You could say that 60 Minutes set itself up to fall short in promising to ask the nation's most opaque intelligence agency the hard questions -- but what followed fell short spectacularly. The interview with NSA's top brass was riddled with so many glaring omissions that at times it seemed an accomplice to an NSA public relations campaign -- a sentiment that roiled the national security Twittersphere on Sunday night.

Here are the five worst moments from a report that failed to question the agency's intelligence gathering methods, omitted serious conflicts of interest, and overhyped its level of access.

Where were the NSA critics?

NSA critics are known for being a vocal bunch, but they were nowhere to be found in the CBS report. The line-up of NSA officials certainly wasn't lacking. It included the NSA director, Gen. Keith Alexander; the head of the NSA's Snowden leaks task force, Rick Ledgett; the director of cyber defense, Debora Plunkett; plus a handful of NSA analysts, among others. But, alas, not one person who isn't completely onboard with the NSA's techniques. For a program that vowed to "address serious questions about whether the NSA delves too far into the lives of citizens," leaving out the critics not only fails to deliver on the premise of the report but fails that most basic principle of journalism: telling both sides of the story.

John Miller's fake-out "full disclosure"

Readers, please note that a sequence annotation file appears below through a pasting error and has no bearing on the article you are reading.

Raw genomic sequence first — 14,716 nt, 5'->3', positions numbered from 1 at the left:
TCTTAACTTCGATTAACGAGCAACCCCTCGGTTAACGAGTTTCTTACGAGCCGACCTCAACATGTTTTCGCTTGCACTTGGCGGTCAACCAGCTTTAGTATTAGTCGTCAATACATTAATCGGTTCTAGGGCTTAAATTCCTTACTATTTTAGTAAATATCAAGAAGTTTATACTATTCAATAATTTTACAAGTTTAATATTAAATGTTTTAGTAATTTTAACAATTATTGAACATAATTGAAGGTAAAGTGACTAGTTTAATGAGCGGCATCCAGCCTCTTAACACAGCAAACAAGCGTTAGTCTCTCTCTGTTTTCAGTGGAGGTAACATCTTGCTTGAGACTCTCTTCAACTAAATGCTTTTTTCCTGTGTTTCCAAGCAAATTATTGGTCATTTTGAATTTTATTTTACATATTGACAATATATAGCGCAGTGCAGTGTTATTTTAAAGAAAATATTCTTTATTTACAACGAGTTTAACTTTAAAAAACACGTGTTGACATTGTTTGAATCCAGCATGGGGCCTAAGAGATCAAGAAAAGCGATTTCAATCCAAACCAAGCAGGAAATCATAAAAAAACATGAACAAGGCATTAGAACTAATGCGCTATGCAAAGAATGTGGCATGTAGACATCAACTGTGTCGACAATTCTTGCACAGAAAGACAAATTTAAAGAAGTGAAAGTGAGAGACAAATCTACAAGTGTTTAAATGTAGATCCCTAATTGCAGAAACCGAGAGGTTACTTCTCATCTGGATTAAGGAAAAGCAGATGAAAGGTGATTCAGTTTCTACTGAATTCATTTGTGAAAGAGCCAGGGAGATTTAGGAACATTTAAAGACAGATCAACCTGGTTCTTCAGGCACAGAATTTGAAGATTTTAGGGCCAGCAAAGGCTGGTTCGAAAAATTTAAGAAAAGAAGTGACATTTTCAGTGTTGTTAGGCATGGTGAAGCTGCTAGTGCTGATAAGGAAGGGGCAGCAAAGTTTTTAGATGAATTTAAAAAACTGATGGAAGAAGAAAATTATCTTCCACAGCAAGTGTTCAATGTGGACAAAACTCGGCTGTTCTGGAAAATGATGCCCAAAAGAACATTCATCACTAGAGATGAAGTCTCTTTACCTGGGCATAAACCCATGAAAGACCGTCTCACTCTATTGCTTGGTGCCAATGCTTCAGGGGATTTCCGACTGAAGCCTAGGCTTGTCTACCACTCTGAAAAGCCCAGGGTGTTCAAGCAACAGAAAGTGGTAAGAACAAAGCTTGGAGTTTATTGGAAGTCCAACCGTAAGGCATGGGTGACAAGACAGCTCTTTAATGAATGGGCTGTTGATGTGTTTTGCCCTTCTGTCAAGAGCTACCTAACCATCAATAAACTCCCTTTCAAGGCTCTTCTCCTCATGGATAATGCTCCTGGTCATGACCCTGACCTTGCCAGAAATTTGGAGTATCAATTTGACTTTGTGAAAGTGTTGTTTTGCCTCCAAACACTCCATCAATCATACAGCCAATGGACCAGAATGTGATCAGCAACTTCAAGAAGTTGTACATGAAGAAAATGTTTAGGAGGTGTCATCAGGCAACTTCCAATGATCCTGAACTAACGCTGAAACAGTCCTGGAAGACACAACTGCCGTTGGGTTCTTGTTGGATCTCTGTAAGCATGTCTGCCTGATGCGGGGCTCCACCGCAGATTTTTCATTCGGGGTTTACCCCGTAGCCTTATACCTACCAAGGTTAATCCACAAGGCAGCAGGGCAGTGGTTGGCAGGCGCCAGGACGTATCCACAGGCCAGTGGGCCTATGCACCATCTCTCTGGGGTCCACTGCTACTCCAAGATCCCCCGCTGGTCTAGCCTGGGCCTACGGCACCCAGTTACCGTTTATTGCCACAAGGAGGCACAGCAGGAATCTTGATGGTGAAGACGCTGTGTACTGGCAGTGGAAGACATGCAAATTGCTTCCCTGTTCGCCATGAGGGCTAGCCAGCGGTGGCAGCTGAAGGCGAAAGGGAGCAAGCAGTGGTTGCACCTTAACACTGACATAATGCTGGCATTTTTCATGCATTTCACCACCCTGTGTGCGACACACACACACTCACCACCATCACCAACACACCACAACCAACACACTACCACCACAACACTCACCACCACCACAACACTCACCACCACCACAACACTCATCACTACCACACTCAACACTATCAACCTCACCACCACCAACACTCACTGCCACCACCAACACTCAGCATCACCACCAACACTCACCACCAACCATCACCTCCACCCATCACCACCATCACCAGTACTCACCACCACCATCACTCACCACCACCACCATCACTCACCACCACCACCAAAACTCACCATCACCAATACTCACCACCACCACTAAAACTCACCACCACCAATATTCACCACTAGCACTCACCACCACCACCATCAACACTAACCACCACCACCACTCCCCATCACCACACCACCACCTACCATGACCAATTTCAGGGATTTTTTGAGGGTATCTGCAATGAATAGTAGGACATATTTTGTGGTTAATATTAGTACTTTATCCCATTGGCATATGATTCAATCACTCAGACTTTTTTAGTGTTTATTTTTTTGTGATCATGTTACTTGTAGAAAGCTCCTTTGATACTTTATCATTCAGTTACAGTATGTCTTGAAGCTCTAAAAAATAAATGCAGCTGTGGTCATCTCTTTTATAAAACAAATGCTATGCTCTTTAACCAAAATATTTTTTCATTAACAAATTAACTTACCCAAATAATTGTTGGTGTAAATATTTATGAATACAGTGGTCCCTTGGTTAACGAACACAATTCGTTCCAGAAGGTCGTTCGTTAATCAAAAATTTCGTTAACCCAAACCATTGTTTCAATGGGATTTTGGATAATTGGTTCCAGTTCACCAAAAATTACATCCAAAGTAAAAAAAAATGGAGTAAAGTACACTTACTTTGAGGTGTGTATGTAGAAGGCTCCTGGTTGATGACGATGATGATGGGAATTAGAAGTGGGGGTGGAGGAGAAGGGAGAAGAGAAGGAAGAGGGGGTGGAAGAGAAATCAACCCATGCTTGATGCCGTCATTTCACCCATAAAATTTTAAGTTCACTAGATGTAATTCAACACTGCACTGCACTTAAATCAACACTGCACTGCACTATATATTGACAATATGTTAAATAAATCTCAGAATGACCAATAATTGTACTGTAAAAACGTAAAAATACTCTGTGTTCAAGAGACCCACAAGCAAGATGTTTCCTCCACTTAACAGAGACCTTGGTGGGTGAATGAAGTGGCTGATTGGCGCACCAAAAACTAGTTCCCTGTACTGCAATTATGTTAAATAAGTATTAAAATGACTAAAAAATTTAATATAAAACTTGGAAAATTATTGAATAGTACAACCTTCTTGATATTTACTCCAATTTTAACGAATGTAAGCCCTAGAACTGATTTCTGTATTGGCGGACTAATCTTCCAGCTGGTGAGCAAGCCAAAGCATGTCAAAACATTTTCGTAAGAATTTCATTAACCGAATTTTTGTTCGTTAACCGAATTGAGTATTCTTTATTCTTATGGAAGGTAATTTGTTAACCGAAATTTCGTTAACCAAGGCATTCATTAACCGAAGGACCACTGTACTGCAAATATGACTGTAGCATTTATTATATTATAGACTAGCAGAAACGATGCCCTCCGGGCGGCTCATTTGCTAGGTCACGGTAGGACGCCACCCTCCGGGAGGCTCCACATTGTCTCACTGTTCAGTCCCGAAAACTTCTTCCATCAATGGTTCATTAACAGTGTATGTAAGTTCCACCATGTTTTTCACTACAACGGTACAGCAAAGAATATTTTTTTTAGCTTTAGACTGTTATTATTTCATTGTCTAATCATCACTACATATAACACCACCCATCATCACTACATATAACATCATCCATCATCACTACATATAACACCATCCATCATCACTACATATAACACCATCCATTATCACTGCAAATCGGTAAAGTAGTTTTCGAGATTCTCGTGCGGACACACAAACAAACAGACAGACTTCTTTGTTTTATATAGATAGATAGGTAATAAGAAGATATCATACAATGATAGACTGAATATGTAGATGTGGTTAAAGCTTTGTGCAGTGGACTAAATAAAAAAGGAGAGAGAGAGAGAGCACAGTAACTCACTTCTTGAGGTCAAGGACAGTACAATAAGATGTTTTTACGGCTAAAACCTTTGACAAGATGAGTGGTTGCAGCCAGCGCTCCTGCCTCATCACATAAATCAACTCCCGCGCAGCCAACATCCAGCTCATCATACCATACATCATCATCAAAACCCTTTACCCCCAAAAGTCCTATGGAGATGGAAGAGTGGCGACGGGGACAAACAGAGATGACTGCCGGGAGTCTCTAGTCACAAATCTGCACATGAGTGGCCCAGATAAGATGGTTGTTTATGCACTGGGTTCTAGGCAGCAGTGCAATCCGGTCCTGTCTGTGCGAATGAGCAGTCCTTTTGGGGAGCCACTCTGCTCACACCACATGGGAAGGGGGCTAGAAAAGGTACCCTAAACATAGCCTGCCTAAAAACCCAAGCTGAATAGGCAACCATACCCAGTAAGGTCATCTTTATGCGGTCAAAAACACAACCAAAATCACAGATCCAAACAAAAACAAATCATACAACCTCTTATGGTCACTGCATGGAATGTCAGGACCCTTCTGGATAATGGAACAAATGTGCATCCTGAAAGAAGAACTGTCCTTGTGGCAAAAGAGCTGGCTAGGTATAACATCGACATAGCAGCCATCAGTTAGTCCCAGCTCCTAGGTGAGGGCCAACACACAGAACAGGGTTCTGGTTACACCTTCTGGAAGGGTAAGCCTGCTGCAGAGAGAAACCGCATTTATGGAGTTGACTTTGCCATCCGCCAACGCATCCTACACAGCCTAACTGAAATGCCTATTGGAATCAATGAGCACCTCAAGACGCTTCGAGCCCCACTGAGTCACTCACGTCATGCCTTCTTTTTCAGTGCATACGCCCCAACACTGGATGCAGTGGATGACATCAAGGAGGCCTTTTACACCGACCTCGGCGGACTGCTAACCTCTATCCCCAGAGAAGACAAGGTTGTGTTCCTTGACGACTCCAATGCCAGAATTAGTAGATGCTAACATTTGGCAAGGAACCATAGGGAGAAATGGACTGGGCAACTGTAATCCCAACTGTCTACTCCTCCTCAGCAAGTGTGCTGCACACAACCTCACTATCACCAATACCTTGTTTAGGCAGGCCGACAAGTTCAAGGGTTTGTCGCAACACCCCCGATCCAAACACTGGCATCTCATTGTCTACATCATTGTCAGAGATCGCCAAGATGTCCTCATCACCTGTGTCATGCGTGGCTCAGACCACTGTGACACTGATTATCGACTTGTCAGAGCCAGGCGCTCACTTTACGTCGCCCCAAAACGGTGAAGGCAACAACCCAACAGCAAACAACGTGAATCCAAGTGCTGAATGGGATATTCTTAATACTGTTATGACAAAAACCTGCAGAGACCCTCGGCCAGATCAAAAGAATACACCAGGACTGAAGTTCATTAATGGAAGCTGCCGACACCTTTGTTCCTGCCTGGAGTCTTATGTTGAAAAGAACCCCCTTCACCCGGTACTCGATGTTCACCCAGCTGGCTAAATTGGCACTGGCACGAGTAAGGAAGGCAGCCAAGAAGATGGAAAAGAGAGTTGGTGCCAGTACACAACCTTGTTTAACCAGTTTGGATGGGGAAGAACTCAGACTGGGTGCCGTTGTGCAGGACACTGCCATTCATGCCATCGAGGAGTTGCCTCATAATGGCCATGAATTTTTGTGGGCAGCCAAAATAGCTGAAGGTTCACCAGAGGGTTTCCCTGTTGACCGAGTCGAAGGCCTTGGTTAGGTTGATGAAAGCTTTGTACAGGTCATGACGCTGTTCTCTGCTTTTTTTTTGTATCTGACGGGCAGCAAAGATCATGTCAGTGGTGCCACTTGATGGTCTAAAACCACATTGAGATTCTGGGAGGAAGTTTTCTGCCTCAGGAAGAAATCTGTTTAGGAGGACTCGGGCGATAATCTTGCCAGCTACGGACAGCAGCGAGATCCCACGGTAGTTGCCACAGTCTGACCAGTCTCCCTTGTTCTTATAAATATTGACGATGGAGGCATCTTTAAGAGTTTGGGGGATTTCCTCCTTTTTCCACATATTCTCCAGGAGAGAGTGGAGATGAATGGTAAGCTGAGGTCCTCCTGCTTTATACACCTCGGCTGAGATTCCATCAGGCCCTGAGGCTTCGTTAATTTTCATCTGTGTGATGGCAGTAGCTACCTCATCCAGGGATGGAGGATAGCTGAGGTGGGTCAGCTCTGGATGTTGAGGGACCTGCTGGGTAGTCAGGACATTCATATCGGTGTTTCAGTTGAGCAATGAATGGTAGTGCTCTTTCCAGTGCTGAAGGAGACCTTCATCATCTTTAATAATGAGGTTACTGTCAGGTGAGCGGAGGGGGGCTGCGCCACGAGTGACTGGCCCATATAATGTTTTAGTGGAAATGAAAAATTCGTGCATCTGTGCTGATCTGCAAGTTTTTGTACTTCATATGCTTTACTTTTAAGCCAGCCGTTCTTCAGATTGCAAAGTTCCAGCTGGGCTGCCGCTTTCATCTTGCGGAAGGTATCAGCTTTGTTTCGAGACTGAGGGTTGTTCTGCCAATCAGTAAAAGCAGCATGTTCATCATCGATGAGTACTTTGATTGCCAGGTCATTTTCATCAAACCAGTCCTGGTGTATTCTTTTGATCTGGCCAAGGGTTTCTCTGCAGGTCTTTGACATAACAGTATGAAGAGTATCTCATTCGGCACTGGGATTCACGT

John Miller, the show's correspondent, wants you to know that he's a journalist you can trust. "Full disclosure, I once worked in the Office of the Director of National Intelligence," he says at the start of the program.

But that's a disclosure that undersells the potential conflicts of interest at play in Miller participating in such a program. Miller failed to mention that he was once the assistant director for the FBI's Office of Public Affairs. The FBI has been one of the main beneficiaries of aggressive NSA surveillance practices, but having a former bureau spokesman report on those programs apparently didn't raise eyebrows at CBS. Moreover, Miller is reportedly leaving journalism for a "top intelligence or counterterrorism role" with the NYPD. That career move received no mention on Sunday night.

Miller joins in on the scare tactics

Later in the program, Miller posed  a series of questions about the extent of the dangers posed by "intelligence adversaries" -- and listens with rapt attention as Alexander lists them. Trumping up national security dangers is Alexander's specialty: In October, he painted himself as a martyr who would rather "take the beatings" from the public rather than "give up a program that would result in this nation being attacked." Instead of questioning that well-known tactic, Miller eggs on the fear-mongering, failing to put any real pressure on the claims made by Alexander:

John Miller: Could a foreign country tomorrow topple our financial system?

Gen. Keith Alexander: I believe that a foreign nation could impact and destroy major portions of our financial system, yes.

John Miller: How much of it could we stop?

Gen. Keith Alexander: Well, right now it would be difficult to stop it because our ability to see it is limited.

Remarkably, Miller does not question that last statement, opting instead to let it resonate as a fact. Alexander has been handed an extraordinary set of powers, but here he gets to plead on national television for additional authority. Miller lets that plea go unquestioned.

Miller is equally enthralled with Debora Plunkett after she describes a virus that an unnamed "nation-state" had developed, basically concluding her anecdote for her:

John Miller: So, this basically would have gone into the system that starts up the computer, runs the systems, tells it what to do.